Bernhard Schmidt berni at
Tue Feb 3 00:13:55 CET 2009

On Tue, Feb 03, 2009 at 08:13:04AM +1100, Geoff Huston wrote:

Hello Geoff,

> It seems that the most pragmatic advice is to use a lower-than-1500 MTU
> from the outset for IPv6 servers. More details of what I found are at

Great summary, thanks a lot for this excellent article!

However, I cannot agree with your conclusion. On the one hand we see a
lot of people, especially in the research networks lobbying for networks
that are transparent for 4470 byte or ~9000 byte frames to reduce
overhead and increase (host) throughput with >>GE rates, and on the
other hand we cannot even get 1500 byte reliably and propose to set the
MTU of servers (all servers?) to a lower value? That can't be right.

We need to rat out those issues before it's too late. We have been
running our webservers (, granted it's not really high
profile) v6-enabled with MTU 1500 for three years now, same for MX and
other services. We have some thousand clients all running on MTU 1500
links (and thus sending out MSS 1440 and relying on IPv6 pMTU discovery)
and have not heard complaints. If you are repeatedly having issues chances
are high that the problem is close to your own network, which might make
debugging and contacting the appropriate parties a bit easier.

The most common issues are IPv6 tunnels on interprovider links. Most
implementations (including Cisco and Juniper) set the IPv6 MTU of the
tunnel to the IPv4 MTU (to the tunnel destination) minus 20/24 bytes of
overhead. Which is a good default when you have the standard 1500 byte
core links, but bad when your tunnelbox is connected with (for example)
POS (4470 bytes) or some jumbo-enabled ethernet link. IPv6 MTU is set to
4450 bytes, a native 1500 byte IPv6 packet comes in, gets encapsulated,
sent as 1520 byte IPv4 packet through the core and then dies at the 1500
byte IX fabric to the peer. Bam!

I've seen this issue multiple times now. These defaults are service
affecting. Even worse, two or three times when I told the engineering
folks of the affected network about the problem they did not fix the
tunnel immediately or turned it down, but kept it running. After all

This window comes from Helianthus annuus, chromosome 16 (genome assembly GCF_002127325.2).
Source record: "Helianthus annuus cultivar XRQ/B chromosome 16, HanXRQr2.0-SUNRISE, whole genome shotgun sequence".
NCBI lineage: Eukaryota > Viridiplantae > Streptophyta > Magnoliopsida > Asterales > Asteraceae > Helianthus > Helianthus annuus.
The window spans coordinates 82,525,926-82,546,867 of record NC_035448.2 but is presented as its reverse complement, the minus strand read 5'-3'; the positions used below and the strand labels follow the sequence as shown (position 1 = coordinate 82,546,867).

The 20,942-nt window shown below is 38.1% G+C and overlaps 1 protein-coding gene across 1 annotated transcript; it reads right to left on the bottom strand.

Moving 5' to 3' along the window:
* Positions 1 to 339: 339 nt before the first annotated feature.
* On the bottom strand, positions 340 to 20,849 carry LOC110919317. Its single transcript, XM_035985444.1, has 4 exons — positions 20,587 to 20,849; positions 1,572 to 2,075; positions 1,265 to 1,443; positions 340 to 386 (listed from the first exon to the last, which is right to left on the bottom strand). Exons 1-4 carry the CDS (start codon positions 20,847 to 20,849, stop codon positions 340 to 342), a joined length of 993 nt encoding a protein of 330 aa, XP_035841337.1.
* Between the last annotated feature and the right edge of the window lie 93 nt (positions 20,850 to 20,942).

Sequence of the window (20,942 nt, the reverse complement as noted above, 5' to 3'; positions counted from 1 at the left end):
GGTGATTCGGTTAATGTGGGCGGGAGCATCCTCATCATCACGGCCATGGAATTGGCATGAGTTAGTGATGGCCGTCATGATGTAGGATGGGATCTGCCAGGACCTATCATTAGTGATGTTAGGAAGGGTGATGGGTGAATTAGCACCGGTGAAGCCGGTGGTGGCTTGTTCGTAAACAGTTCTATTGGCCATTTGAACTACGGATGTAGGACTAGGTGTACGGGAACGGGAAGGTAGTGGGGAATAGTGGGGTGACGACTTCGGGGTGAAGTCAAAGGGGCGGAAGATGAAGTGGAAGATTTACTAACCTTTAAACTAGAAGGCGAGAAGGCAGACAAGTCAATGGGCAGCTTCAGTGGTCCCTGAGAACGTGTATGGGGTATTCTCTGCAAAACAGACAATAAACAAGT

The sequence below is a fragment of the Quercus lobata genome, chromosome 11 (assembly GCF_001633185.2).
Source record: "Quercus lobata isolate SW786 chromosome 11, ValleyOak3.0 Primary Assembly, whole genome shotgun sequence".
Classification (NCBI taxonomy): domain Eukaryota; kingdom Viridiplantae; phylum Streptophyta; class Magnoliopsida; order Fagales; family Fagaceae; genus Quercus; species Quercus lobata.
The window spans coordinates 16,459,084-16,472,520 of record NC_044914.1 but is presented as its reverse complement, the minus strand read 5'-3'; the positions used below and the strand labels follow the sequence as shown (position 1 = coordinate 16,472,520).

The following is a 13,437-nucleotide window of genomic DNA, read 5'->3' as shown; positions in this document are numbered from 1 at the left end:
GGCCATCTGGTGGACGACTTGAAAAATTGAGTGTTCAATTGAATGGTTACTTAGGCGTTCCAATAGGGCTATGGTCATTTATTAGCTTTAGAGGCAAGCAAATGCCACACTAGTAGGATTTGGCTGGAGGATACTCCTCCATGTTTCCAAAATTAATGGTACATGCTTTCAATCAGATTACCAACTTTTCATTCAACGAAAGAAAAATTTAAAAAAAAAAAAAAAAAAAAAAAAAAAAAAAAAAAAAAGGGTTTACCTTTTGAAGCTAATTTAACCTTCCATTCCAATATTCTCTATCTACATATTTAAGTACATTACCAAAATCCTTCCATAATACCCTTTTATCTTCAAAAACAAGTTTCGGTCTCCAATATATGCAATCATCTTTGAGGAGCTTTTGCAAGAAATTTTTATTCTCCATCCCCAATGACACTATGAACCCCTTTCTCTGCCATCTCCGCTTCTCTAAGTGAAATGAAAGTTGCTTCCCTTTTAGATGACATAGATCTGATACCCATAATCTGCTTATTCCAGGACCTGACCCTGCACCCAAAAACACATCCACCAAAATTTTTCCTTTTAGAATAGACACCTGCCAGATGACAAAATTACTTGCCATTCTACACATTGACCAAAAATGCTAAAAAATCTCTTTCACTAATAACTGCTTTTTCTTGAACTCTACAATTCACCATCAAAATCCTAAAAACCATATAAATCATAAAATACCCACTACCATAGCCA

they see traffic through it, so it can't be broken. But they broke a lot
of connections through that tunnel without even noticing it. So a lot
of education about pMTU and the effects of broken pMTU due to
misconfigured tunnels is still necessary. Your article, although a bit
lengthy for a quick slap, is very helpful in this.

If you are having issues and you have a Linux box around, try
tracepath6. It is a really great tool to find MTU issues on routers, and
notifying the affected party of this problem helps you and a lot of
other people. 


traceroute to (2001:1878:400:1:214:4fff:fe67:9351) from 2001:4ca0:0:f000:211:43ff:fe7e:3a76, port 80, from port 60366, 30 hops max, 60 byte packets
 1 (2001:4ca0:0:f000::2)  0.400 ms  0.302 ms  0.282 ms
 2 (2001:4ca0:0:51::1)  0.530 ms  0.400 ms  0.336 ms
 3 (2001:638:c:a003::1)  0.543 ms  0.393 ms  0.362 ms
 4  2001:638:c:c043::2 (2001:638:c:c043::2)  8.272 ms  8.133 ms  7.889 ms
 5 (2001:798:14:10aa::1)  7.826 ms  7.808 ms  7.834 ms
 6 (2001:798:14:10aa::12)  100.938 ms  119.152 ms  106.065 ms
 7  2001:468:ff:209::2 (2001:468:ff:209::2)  117.410 ms  117.312 ms  117.330 ms
 8  2001:468:ff:204:8000::2 (2001:468:ff:204:8000::2)  127.892 ms  127.959 ms  127.867 ms
 9  2001:468:ff:407::2 (2001:468:ff:407::2)  174.721 ms  173.358 ms  173.695 ms
10  2001:468:ff:716::1 (2001:468:ff:716::1)  173.303 ms  185.809 ms  174.810 ms
11 (2001:504:b:10::6)  169.214 ms  169.212 ms  169.147 ms
12 (2001:504:b:88::129)  184.891 ms  184.551 ms  184.509 ms
13 (2001:468:e00:403::1)  184.587 ms  184.534 ms  184.519 ms
14  2607:f380::4:0:103 (2607:f380::4:0:103)  180.625 ms  180.597 ms  180.691 ms
15  2001:1878:8::2 (2001:1878:8::2)  180.895 ms  180.827 ms  180.773 ms
16 (2001:1878:400:1:214:4fff:fe67:9351)  181.112 ms [open]  181.000 ms  180.865 ms

Am I the only one shuddering when I see Kreonet in the middle of an 
Europe-to-US trace? Fortunately traffic stays within .us and does not
take a detour, but that might just be my luck today.


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